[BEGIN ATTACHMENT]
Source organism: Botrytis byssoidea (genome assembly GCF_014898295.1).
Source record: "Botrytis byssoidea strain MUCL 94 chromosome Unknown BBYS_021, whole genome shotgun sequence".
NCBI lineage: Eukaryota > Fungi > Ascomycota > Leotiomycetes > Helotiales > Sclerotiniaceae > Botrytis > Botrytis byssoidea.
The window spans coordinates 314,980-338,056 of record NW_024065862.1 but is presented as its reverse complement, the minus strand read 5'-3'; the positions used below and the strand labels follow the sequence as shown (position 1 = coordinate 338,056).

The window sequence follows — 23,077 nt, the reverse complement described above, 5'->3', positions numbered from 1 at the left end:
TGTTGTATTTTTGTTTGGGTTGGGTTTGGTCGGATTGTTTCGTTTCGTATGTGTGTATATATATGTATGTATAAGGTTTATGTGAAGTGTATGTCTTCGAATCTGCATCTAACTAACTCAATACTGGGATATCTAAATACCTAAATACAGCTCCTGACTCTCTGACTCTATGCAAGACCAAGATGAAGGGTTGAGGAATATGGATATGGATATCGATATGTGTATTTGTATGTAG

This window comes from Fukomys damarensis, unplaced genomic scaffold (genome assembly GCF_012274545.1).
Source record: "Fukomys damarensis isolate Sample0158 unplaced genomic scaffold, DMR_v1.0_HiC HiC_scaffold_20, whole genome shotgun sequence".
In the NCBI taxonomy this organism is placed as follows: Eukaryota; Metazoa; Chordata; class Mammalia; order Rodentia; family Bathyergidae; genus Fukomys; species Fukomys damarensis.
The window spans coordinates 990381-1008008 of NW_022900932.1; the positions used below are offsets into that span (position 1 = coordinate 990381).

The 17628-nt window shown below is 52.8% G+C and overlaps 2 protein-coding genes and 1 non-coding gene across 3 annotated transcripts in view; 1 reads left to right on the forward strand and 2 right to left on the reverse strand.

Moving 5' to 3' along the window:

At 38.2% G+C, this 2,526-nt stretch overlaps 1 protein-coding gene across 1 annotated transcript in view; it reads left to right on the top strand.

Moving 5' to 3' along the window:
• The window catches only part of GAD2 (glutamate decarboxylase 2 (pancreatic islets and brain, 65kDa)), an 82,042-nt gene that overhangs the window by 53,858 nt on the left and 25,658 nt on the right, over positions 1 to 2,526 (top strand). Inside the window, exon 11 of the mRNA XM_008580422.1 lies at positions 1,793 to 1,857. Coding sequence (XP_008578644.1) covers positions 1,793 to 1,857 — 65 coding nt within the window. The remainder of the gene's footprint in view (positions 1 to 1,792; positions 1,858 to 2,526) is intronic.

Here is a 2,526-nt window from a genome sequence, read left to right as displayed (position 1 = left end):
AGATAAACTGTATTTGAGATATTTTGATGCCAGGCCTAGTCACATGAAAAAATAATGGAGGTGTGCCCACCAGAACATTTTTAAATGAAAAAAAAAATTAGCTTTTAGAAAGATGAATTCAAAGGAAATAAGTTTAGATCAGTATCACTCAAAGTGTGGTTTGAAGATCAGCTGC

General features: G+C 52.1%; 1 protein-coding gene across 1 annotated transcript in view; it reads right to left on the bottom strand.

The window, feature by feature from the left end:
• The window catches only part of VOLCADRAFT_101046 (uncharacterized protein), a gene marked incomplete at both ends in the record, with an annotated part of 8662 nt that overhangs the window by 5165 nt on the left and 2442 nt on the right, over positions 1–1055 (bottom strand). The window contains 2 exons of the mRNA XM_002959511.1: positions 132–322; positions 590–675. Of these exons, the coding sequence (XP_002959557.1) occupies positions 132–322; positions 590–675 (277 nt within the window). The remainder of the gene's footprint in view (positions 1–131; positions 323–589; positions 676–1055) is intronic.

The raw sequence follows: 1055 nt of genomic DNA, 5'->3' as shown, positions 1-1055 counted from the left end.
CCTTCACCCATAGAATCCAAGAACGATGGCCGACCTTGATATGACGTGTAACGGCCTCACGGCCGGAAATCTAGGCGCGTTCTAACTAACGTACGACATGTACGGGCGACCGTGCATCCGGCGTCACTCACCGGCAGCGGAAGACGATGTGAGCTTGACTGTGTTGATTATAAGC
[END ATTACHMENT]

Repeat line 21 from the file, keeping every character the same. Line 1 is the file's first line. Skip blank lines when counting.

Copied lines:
The raw sequence follows: 1055 nt of genomic DNA, 5'->3' as shown, positions 1-1055 counted from the left end.